The young Edem Cudjoe I knew loved life. He was so much in love with hip hop music that one could instantly feel the vibe around him. He always wore t-shirts and baggie trousers, the epitome of any hip hop aficionado. He was so full of life that anyone who came around him picked up on it.

Well, life is a journey which we make alone. After one is born, we instantly begin our journey over life’s uneven terrain. Sometimes we fall, and then we rise. As long as there is breath in our nostrils we can move on and try again. But all ceases when there is no more breath. By then we face our creator for that final music.

Life is such a beauty even with all its troubles. How many people have tried the dying option just because things are tough? The majority of us always hope for better things at the end of the dark tunnel. It’s because of the way we have been made. Our anatomy is such that hope is the greatest characteristic of the human race. To give up hope is to be a living dead. For we who are still alive have hope of a greater future. But we need to make up our minds to live a life worthy of our stay on earth.

My heart felt condolences go to the Cudjoe family. We share in their great loss. Young men are not meant to die. They are the hope of our nation. But as Edem leaves us to become a part of the Ancestry, I hope he has on his cloth end a coin to pay Kutsiami the benevolent ferryman as he makes his way home.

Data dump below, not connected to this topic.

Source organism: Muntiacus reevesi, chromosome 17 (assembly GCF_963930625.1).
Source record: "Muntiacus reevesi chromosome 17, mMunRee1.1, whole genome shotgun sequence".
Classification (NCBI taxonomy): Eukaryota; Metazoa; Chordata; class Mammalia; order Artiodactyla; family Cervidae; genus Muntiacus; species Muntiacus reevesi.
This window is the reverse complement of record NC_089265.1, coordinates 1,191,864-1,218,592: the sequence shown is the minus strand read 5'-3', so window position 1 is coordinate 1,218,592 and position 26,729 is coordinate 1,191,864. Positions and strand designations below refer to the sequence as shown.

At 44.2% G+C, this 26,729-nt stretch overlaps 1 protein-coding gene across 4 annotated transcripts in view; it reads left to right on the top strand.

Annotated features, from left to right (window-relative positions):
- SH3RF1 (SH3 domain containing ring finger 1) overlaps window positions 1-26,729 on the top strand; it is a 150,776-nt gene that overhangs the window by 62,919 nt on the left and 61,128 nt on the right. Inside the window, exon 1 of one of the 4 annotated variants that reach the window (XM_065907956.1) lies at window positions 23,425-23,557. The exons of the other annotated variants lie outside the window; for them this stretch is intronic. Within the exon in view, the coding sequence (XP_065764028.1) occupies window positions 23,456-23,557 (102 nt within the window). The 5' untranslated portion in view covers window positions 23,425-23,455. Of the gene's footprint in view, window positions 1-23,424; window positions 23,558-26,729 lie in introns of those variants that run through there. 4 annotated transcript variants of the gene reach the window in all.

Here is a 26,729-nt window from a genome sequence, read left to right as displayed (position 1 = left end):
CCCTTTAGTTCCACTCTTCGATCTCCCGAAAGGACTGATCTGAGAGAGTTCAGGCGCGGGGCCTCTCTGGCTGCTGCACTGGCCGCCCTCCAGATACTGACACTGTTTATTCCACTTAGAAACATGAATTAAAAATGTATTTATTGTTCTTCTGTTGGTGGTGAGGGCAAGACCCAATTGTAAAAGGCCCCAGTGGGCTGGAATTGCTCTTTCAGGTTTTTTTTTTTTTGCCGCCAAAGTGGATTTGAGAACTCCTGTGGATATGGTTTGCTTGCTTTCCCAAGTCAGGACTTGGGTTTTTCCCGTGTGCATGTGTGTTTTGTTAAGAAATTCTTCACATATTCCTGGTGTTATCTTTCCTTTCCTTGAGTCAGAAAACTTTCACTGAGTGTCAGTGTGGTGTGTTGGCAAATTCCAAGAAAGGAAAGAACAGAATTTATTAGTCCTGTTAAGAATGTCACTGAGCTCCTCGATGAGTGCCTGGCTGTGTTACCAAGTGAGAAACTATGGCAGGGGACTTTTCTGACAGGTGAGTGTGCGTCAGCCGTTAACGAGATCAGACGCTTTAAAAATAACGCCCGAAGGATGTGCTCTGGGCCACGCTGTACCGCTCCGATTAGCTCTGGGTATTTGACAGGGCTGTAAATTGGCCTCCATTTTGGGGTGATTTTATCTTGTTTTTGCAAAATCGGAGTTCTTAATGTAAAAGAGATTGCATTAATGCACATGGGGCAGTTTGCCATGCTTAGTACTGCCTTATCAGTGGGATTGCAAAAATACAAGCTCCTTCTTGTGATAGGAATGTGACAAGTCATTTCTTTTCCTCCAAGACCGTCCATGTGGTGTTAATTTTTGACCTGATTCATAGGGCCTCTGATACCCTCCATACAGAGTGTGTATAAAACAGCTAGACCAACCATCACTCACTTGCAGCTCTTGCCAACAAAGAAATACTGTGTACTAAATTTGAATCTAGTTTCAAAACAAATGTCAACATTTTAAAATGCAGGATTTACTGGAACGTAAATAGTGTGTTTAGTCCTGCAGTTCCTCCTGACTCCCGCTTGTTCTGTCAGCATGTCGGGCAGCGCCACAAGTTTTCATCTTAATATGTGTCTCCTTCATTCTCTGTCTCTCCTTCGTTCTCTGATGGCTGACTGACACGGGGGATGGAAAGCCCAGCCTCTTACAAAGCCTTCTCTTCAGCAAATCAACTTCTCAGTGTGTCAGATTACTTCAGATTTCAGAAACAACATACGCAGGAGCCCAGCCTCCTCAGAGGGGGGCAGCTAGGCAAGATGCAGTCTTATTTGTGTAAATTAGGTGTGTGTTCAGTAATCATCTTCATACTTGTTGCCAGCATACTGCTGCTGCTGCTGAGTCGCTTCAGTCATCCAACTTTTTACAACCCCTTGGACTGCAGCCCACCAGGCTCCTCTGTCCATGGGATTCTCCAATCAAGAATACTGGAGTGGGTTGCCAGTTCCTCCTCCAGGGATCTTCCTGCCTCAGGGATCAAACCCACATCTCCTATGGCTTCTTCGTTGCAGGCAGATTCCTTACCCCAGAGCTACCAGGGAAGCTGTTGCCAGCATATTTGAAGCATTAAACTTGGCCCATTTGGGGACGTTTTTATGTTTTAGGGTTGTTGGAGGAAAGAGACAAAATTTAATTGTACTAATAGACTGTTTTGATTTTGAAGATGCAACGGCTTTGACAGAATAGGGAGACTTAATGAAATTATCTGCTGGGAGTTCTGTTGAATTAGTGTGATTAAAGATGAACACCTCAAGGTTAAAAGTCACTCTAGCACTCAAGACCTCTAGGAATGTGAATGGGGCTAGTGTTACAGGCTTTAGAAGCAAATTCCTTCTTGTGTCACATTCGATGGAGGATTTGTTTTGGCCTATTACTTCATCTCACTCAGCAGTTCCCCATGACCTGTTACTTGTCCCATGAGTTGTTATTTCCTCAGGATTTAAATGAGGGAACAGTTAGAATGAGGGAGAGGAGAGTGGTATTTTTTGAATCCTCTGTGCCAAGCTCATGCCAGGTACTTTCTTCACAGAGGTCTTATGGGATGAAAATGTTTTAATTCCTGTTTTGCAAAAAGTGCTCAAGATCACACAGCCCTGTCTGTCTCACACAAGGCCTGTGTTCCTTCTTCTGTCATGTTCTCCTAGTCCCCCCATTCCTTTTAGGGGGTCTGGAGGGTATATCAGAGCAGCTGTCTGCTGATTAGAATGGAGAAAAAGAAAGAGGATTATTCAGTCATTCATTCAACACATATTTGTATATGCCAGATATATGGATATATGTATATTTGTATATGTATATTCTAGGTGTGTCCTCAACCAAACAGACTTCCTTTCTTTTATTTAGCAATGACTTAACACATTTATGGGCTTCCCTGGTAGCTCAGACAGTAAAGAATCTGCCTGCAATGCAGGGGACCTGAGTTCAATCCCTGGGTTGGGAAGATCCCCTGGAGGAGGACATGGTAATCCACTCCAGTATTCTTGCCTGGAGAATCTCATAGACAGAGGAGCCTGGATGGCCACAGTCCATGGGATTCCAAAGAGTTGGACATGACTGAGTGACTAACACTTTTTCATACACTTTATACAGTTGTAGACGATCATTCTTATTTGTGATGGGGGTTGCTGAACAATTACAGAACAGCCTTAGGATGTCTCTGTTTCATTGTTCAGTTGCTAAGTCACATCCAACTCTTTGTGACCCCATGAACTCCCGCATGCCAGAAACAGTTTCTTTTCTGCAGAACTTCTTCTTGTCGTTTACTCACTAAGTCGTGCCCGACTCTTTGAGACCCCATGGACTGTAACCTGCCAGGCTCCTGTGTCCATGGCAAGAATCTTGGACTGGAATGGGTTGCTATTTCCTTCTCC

Thursday, November 22, 2007

Sekondi: Where the Super Eagles will Triumph

Last Saturday, I was in Sekondi, in Ghana Western Region, the town which will play host to Nigeria's Super Eagles during the upcoming Nation in Ghana. Nigeria has been seeded in Group B, alongside Cote D'Ivoire, Mali and Benin, in what many call the group of death.

I was in company of my friend Jide Alaka, from The Game in Lagos and we had a splendid time checking out the town and the stadium which I must say is very beautiful, see photos.

I look forward to seeing the Nigerian team triumph over new rivals Cote D'Ivoire in January and to go ahead and lift the trophy later in February.

Friday, November 16, 2007

Long live Hugh Masekela

Recently, I had the opportunity of meeting South African jazz legend Hugh Masekela at an event in Accra. We spoke about an interview but he couldn't adjust his busy schedule to accomodate it before returning to SA.

He had come in to perform at a charity fund raising organised by my friend, ex-beauty queen (Miss Ghana 2002) Shaida Buari. He auctioned off one of his trumpets whch was snapped up by Mike Adenuga for $35,000!

He performed some great hits like Fela's Lady and one other song by Orlndo Julius Ekemode plus one of his own great songs. I had looked forward to hearing my favourite of his, Chileshe but he didn't do that.

Anyway, big ups to a great African. Long live Hugh Masekela